In answering the second question, the Court, having reviewed the caselaw, concluded that if a special category of case exists at all for children, it is extremely limited, and should not include as a general rule the provision of Puberty Blockers.

In Court of Protection Guidance[7], the circumstances where there should be an application to the Court for a best interests decision in respect of medical treatment include cases where what is contemplated is a proposed treatment of an experimental or innovative nature, and/or one which involves a significant ethical question in an untested or controversial area of medicine. Mrs Justice Lieven recognised it might be argued that these issues apply to the administration of Puberty Blockers for Gender Dysphoria and so principles applicable to adults lacking capacity should be extended to children. Her Ladyship rejected this (although none of the parties actively argued for such an approach which rather hampered the Court’s assessment). However, Lieven J did observe that these particularly anxious issues in relation to Puberty Blockers may well justify a very cautious approach by clinicians in individual cases and erring on the side of seeking the Court’s authorisation to treatment.

The Court acknowledged the existence of a Regulatory Framework within which, it was argued, the clinical decision to prescribe Puberty Blockers is such that this is the more appropriate mechanism for ensuring best practice, rather than placing Puberty Blockers into a special category requiring Court authorisation and removing the power of parents to consent. The Court was reminded of the number of layers to the Regulatory Framework –

NHS England’s Service Specification (NHS England being the body which commissions the Tavistock and others to provide services and then sets underpinning terms);

an independent review set up by NHSE, chaired by Dr Hilary Cass and which is intended to report this year[8];

individual regulation of clinicians by their own professional bodies;

regulatory oversight by the Care Quality Commission;

ethical oversight of clinical decision-making;

ability of a clinician to apply to the Court if they are concerned about the treatment being proposed.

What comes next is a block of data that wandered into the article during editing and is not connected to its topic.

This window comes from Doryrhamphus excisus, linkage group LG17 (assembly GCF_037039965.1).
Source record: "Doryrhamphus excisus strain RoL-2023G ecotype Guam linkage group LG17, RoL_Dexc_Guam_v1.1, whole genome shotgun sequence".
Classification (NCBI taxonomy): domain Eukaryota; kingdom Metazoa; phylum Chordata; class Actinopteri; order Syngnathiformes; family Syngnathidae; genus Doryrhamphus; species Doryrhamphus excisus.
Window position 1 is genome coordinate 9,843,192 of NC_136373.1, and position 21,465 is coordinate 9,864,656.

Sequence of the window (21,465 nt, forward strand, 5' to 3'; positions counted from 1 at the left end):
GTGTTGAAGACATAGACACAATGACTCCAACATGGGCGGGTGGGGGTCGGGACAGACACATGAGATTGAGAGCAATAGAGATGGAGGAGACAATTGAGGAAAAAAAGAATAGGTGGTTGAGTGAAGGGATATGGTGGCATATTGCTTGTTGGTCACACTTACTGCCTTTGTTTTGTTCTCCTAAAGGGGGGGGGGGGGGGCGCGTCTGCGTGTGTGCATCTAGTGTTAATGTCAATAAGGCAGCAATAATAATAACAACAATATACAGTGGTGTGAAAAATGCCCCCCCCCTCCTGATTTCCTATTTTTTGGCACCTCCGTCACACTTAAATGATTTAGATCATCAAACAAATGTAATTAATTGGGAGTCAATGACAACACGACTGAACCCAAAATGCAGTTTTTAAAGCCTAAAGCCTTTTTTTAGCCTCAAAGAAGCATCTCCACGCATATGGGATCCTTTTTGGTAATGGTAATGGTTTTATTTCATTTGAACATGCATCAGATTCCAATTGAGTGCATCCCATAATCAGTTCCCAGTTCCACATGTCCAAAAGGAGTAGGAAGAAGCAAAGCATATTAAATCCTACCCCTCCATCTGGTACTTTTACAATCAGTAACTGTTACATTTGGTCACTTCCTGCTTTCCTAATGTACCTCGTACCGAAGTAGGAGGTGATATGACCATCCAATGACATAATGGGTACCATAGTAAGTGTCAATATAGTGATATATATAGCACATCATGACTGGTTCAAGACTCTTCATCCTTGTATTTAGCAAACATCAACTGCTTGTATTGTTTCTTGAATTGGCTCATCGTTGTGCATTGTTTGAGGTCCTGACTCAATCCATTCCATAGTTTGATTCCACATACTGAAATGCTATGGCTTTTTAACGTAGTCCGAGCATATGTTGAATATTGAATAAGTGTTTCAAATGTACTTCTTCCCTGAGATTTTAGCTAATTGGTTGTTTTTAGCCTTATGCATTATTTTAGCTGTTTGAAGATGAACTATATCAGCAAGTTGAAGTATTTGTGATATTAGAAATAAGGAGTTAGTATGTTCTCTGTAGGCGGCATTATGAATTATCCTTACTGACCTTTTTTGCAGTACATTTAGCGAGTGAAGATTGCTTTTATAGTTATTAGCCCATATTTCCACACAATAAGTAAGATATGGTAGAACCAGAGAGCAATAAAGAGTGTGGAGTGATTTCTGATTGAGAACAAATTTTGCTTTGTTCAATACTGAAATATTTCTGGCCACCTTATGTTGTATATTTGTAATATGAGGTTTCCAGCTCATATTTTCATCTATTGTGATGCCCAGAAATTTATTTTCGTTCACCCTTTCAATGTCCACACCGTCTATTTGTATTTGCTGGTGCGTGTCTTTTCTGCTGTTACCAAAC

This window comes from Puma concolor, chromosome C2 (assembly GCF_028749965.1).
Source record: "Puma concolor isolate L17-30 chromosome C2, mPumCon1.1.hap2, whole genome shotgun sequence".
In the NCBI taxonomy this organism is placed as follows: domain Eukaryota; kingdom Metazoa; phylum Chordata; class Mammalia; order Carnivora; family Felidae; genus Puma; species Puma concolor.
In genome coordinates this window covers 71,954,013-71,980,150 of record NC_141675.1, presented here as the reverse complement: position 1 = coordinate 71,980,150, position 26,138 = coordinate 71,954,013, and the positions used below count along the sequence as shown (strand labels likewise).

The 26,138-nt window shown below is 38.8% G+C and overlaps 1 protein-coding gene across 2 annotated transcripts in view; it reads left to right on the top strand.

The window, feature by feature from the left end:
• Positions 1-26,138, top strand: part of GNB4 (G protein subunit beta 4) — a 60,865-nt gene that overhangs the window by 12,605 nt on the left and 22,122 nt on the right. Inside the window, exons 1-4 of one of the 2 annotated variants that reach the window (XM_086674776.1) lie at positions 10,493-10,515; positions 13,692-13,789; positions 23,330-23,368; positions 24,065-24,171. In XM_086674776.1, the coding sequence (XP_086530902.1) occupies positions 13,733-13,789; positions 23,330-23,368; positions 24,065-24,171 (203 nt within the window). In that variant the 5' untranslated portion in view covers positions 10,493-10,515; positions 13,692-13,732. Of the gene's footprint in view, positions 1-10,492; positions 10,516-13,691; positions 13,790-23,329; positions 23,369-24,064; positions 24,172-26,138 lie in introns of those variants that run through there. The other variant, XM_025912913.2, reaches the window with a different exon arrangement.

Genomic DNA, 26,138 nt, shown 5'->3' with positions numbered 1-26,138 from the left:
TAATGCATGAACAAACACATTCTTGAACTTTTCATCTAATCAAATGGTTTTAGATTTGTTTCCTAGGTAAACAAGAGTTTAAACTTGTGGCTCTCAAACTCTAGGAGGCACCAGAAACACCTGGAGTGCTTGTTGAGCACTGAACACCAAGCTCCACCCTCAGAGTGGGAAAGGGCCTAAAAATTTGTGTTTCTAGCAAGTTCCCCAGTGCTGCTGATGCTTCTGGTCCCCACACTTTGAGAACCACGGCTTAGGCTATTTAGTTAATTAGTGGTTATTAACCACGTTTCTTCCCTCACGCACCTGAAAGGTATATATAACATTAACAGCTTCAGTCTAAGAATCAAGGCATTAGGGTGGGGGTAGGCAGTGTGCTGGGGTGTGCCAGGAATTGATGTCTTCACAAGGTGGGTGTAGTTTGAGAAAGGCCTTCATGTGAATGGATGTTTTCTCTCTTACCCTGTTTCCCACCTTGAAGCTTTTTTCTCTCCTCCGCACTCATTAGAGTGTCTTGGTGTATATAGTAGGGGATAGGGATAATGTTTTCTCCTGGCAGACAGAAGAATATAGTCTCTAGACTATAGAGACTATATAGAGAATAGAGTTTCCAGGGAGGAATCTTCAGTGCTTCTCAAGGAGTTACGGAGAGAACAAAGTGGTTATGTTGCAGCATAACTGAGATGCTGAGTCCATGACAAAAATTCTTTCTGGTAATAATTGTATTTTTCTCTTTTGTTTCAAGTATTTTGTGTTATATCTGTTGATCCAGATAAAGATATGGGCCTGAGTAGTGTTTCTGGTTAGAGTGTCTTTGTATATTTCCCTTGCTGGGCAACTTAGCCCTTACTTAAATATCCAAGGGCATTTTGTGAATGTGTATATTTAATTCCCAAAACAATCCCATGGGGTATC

As to e. and f., the Court gave little weight, given the risk of unanimity of view in this particular clinical field and that neither the Tavistock nor UCLH had ever felt it necessary or appropriate to apply to the Court for the approval of Puberty Blockers to children, even when those children are well below the age of 16.

The Court dipped its toe into an argument that to place Puberty Blockers into a special category of treatment requiring Court authorisation would amount to direct discrimination under the Equality Act 2010, would therefore be incapable in law of justification and thus amounting to discrimination under the Human Rights Act 1998. Mrs Justice Lieven drew back, however, noting that any determination would be obiter, and that a very similar argument might be raised in the Bell appeal.

In conclusion, the Court took particular care to emphasise dicta from the senior judiciary as to the central role which parents must and should play in their children’s lives, and that parents will, in the vast majority of cases be the people who know their children best and who are best placed to make decisions about them. There may be certain, fact-specific cases where perhaps a Court should become involved – where the case is finely balanced or there is disagreement between clinicians. But there should be no general rule that Puberty Blockers should be placed in a special category.

Finally, the Court raised two areas of concern for consideration by regulatory and oversight bodies. Firstly, the division of clinical and ethical views as to the use of Puberty Blockers for children has become highly polarised. And yet, within the structure of the Tavistock and UCLH, that clinical difference of opinion may not be fully exposed. Parents may struggle to obtain a truly independent second opinion. Secondly, pressure may be placed by children with Gender Dysphoria upon parents, making it very hard for parents to refuse to consent. If clinicians suspect pressure is at play, such a case should be brought to Court.

[1] Bell v Tavistock Video Presentation

[2] Bell & Anor v The Tavistock and Portman NHS Trust [2020] EWHC 3274 (Admin)

[3] AB v CD & Ors [2021] EWHC 741 (Fam) (26 March 2021)

[4] Gender Identity Service, a multi-disciplinary service commissioned by NHS England in order to provide specialist assessment, consultation and care for children and young people to reduce the distress of a mismatch between their birth-assigned sex and their gender identity, referred to as Gender Dysphoria.

[5] UCLH works with GIDS to provide paediatric and adolescent endocrinology services to treat patients with Gender Dysphoria.

[6] Per Ward LJ In Re Z (A Minor) (Freedom of Publication) [1997] Fam 1


[8] the Cass Review

Kate akerman